Pale skin ruled as a beauty standard for centuries. Both men and women applied ceruse, a lead-based white paint, to their skins in an effort to look fairer, and some people would paint delicate blue lines on their face to demonstrate their wealth and status, or their "blue blood." Suntans were for members of the lower classes, who had to spend their days outside, working in the fields.
At the turn of the 20th century, however, bronzed skin became the new fashion must-have. Coco Chanel famously got sunburn on a yachting trip, which spurred her acolytes to start spending more time in the sun. Doctors of the day began prescribing sun therapy, which was quickly adopted by the upper classes, as were outdoor sports (the poorer people had moved into factories, so spending time outdoors was no longer seen as déclassé). Even today, when we know about the dangers of the sun's rays and the risks of skin cancer, people continue to lounge in the sun or visit tanning salons in the hopes of achieving bronzed skin.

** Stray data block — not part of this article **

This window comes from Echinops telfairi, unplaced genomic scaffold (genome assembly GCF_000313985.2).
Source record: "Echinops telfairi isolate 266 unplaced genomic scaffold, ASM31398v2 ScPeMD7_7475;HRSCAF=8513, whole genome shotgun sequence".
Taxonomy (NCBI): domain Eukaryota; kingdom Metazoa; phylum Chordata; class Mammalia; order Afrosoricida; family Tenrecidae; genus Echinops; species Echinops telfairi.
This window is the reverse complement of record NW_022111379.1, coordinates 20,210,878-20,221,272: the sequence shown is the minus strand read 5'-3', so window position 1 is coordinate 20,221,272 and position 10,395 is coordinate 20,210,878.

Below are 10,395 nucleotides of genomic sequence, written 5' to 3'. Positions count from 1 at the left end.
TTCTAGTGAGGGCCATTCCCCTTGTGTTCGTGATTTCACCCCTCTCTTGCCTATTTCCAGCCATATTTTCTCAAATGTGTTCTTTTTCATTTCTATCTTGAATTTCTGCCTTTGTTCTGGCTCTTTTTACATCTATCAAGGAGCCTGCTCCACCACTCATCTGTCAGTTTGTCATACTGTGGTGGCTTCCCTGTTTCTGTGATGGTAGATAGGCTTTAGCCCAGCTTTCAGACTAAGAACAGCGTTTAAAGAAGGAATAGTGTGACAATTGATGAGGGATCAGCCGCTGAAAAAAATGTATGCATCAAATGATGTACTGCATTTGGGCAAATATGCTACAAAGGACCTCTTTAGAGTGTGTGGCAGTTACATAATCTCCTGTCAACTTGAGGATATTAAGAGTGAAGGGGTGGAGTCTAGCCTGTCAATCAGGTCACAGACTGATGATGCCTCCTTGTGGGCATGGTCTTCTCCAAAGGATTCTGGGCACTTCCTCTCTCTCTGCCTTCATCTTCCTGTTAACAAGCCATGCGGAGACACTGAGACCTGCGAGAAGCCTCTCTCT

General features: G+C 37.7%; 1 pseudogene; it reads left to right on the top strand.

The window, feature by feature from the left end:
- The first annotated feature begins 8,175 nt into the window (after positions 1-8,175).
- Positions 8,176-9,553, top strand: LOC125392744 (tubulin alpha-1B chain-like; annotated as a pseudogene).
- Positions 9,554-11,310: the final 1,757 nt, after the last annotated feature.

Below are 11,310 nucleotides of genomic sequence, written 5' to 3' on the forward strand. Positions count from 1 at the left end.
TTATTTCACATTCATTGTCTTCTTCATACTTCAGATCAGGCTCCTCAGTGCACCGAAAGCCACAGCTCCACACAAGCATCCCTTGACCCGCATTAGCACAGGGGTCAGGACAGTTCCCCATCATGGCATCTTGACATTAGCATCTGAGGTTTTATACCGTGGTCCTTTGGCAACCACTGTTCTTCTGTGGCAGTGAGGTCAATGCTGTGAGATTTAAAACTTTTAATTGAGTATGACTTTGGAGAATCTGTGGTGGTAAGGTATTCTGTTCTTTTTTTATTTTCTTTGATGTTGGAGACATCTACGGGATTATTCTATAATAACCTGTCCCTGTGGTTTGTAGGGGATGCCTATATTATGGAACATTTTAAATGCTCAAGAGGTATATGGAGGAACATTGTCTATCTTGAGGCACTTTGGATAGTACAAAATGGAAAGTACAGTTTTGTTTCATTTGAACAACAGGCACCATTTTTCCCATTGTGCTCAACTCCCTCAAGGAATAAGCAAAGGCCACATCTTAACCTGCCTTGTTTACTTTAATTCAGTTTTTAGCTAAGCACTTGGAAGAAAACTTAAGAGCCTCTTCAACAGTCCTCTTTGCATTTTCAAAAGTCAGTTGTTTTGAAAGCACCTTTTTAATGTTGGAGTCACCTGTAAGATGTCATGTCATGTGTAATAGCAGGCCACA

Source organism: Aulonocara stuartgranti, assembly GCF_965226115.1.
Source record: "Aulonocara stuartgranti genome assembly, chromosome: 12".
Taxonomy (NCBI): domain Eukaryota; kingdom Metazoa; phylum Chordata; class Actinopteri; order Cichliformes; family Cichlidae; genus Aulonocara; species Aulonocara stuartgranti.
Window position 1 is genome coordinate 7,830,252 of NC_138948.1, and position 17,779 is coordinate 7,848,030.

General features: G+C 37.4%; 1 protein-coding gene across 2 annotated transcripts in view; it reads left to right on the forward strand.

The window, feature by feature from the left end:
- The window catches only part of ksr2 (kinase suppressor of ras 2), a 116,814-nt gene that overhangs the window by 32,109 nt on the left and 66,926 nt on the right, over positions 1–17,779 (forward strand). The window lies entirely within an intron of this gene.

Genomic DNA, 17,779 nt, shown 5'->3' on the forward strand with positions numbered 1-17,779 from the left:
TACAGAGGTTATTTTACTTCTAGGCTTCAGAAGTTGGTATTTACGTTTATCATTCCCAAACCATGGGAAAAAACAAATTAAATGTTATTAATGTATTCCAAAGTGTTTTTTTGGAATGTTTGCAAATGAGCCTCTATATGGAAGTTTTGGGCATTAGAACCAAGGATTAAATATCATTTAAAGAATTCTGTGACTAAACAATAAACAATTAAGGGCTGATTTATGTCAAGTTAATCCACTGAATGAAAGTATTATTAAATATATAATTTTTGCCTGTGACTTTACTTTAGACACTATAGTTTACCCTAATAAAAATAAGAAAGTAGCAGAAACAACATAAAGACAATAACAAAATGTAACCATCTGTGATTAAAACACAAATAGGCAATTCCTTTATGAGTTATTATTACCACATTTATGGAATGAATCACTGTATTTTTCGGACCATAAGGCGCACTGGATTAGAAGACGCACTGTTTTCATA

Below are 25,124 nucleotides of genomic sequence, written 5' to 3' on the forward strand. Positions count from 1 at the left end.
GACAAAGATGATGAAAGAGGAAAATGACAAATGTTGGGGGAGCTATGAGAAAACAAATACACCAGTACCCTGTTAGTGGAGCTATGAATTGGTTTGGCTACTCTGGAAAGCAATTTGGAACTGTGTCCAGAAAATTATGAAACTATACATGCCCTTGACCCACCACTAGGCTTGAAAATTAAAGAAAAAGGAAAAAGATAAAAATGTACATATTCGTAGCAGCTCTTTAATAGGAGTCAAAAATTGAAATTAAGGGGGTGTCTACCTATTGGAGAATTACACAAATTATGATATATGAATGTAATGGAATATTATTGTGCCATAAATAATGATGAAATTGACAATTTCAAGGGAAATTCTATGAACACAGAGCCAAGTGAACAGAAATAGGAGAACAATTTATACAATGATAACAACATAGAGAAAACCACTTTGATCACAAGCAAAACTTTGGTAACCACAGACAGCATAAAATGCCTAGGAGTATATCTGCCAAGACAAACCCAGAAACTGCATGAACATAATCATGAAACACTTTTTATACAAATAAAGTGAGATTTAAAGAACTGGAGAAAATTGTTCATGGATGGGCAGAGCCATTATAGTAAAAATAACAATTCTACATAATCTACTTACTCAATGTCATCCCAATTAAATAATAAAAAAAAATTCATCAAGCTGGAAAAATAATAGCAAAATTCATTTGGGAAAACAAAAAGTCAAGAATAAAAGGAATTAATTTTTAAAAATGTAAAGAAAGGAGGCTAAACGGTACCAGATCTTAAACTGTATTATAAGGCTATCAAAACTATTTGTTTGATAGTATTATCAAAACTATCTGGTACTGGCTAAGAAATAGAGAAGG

In 1991, Allure magazine conducted a survey of men and women living in the United States about what constituted beauty. Respondents claimed that the U.S. beauty ideal was a woman like Christie Brinkley -- a blonde-haired, blue-eyed, fair-skinned model. Twenty years later, in 2011, Allure conducted the same survey, but times had clearly changed: Angeline Jolie, with her dark hair and voluptuous lips was now ranked as the pinnacle of beauty. And when respondents were asked to rank the beauty of anonymous models, both men and women picked non-white models as the most attractive.